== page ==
Editor’s note: This is the third and final part of our series about the rental housing crisis.
In 2008, real estate developer Larry Wood had just started a townhouse development in West Longview when the recession hit and the housing market tanked. He was forced to declare bankruptcy and abandon the project.
As the market recovered, Wood got back on his feet and bought back the project two years ago. Six of 17 planned townhouses are completed, and six more are under construction.
But Wood and other developers now face high construction prices, rising property taxes and other increasing costs as they try to replenish the area’s stock of affordable housing.
“Banks are willing to work with people (again). It’s easy to be successful because it’s an easy market,” Wood said. “But it makes me sad. I can do well just targeting the higher end, and I see a need for the higher end. But I also really see a need for these affordable townhomes and (other projects).”
The county has an acute need for affordable rental housing: The apartment vacancy rate is 1.4 percent, well below a healthy level, and more than half of residents are classified as “income distressed.” This has made it difficult for many to cope with rents that are being pushed up by a host of factors, including plain old supply and demand.
“Longview needs some more housing. We are getting more people all the time and they can’t find a place. They have to drive out of town,” Longview developer Chuck Bond said. “On the low end, some end up living on the street. In order for Longview to prosper and develop, it’s got to have enough housing for its residents.”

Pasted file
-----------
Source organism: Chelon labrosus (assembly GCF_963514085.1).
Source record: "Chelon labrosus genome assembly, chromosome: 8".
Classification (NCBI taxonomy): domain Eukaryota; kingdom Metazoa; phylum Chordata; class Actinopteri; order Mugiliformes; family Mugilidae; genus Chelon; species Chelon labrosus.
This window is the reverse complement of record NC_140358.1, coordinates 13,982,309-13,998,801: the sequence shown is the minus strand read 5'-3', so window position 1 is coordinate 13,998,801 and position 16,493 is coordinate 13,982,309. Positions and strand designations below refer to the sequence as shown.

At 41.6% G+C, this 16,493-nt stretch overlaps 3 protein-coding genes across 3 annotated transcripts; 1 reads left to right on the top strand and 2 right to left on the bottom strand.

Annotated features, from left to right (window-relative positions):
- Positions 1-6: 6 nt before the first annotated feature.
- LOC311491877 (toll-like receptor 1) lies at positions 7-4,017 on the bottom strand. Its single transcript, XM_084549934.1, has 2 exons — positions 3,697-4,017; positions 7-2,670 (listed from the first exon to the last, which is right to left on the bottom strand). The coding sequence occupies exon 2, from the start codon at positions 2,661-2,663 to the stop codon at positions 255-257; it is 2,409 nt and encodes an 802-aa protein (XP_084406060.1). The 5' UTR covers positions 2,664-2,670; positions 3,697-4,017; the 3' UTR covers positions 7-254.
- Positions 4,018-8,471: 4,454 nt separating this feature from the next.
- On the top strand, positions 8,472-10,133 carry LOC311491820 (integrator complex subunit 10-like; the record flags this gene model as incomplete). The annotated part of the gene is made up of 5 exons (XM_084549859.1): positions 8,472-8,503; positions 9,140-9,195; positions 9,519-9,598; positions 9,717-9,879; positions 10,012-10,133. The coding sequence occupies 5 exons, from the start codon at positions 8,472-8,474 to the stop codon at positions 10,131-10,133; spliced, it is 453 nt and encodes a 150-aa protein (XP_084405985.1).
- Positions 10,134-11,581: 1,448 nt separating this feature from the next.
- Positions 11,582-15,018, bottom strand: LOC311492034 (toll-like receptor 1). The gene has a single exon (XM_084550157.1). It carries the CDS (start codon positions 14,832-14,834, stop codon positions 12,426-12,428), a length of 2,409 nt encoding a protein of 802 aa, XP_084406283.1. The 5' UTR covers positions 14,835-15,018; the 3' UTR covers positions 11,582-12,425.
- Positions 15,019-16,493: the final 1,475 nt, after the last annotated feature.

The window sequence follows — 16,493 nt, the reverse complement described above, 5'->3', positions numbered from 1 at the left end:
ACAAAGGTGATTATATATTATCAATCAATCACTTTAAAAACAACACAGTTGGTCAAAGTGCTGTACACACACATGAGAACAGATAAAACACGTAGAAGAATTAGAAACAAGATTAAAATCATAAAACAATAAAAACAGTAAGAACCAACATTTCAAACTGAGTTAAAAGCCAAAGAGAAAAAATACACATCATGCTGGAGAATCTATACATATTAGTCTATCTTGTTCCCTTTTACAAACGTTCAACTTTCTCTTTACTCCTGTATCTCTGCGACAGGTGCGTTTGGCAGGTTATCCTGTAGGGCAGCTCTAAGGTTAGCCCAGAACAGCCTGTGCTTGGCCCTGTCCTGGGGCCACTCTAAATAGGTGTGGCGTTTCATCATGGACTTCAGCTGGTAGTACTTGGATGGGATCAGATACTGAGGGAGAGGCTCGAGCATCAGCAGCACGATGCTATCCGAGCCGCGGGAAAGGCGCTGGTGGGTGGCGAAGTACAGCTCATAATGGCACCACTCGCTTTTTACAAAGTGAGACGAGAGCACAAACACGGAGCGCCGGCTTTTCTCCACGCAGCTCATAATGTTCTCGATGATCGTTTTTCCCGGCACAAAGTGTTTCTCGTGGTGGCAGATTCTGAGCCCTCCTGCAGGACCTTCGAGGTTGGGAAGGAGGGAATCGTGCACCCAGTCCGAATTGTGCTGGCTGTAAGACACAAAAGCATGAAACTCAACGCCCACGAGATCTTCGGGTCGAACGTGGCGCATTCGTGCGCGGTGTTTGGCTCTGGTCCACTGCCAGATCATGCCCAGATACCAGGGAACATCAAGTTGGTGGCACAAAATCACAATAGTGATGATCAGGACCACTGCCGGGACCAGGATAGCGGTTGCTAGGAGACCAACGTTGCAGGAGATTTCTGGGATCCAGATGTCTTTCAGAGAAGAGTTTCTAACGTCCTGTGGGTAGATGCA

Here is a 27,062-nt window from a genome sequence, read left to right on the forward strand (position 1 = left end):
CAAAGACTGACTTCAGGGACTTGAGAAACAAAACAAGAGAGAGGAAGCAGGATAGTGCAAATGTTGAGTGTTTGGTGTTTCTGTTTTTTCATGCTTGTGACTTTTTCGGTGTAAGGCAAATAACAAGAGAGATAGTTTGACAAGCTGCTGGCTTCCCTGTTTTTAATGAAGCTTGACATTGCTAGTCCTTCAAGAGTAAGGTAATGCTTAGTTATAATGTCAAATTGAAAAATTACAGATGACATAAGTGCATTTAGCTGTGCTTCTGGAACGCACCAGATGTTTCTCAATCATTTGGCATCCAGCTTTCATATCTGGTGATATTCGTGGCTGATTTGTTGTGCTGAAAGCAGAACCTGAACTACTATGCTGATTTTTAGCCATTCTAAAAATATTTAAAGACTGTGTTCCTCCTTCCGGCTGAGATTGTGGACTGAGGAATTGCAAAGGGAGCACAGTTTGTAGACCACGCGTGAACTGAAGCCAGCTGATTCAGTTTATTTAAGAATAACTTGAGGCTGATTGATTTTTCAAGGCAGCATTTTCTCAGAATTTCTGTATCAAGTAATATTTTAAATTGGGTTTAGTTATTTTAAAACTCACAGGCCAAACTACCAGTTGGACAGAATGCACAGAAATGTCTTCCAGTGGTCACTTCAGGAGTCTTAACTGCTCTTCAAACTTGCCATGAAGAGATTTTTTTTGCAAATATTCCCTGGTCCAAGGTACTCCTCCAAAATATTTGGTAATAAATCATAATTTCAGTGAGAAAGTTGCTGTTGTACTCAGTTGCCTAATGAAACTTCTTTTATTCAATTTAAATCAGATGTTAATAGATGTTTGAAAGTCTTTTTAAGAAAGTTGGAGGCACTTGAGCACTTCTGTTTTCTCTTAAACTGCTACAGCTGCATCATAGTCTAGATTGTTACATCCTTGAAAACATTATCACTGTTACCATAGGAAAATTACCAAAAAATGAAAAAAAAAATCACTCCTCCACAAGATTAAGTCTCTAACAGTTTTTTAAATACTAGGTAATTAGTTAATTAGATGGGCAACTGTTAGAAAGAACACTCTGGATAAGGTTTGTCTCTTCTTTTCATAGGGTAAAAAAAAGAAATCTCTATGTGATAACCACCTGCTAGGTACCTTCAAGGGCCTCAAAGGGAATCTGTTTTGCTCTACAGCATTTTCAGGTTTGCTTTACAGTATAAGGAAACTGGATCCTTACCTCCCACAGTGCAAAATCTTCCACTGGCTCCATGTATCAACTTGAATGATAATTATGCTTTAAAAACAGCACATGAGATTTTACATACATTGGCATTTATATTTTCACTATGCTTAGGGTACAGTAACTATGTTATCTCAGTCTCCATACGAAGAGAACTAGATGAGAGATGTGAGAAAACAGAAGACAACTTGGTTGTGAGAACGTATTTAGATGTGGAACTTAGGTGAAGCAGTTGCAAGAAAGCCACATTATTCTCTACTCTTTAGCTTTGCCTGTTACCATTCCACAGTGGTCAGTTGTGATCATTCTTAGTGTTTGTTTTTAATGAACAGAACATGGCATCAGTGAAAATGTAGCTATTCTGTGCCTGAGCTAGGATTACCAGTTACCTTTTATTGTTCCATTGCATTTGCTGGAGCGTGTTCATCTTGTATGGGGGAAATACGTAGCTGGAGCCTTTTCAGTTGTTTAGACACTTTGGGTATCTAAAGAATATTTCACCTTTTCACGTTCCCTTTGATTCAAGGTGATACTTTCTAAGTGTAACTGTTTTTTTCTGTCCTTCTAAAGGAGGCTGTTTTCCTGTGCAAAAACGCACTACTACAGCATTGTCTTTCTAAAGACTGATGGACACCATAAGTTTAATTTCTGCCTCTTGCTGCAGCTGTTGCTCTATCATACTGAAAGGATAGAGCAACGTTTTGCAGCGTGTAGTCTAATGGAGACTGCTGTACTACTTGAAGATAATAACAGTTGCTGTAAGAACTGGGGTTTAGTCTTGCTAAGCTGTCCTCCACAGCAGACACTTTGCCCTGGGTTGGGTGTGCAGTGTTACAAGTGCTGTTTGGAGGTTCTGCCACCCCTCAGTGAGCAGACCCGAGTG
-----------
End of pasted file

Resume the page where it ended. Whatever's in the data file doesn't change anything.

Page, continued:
The recession halted new apartment construction in the local area. Nearly a decade after the market crash, Bond’s new 20-unit apartment complex in the 4700 block of Ocean Beach Highway, called Copperwood Apartments, is the only apartment complex built in Longview since 2006, according to the city.
It has been almost as long in Kelso, where the most recent multifamily development was the 83-unit SummerWind Apartment complex, built in 2009, according to the city.
And no large multifamily housing projects have been built in rural Cowlitz County in at least eight years, and one county building official couldn’t recall any being built since at least 2002.
Bond’s Copperwood project opened in October. To recoup his investment, Bond said, he would have to charge $1,295 a month for the new, 960 square-foot apartments. However, after a slow start to leasing out the units, Bond said he had to drop rents by $200 a month. The complex filled up in a month. Yet Bond said rents will probably have to creep back up to $1,295 for him to profit off the $2 million investment.
Bond says he could charge less if he had been allowed to build a higher density complex. He wanted to build a 36-unit complex, but city code restrictions forced him to build a smaller project, increasing the per-unit-cost of each apartment by about 20 percent, he said.
“I didn’t realize how much building costs had gone up,” Bond said. “It cost me way more to build Copperwood Apartments than what I had anticipated.”
Another factor in driving up rents are rising property taxes. The county’s total property value dropped four straight years during and following the recession, bottoming out at $8.6 billion in 2013. It has roared back, hitting $10 billion in 2017. Higher values generally mean higher property taxes that developers must recover in higher rents.
Zoning code changes
In an attempt to encourage developers to build more rental housing, the Longview City Council recently reduced zoning requirements for minimum lot sizes, density, building height, maximum impervious area, design standards and the off-street parking.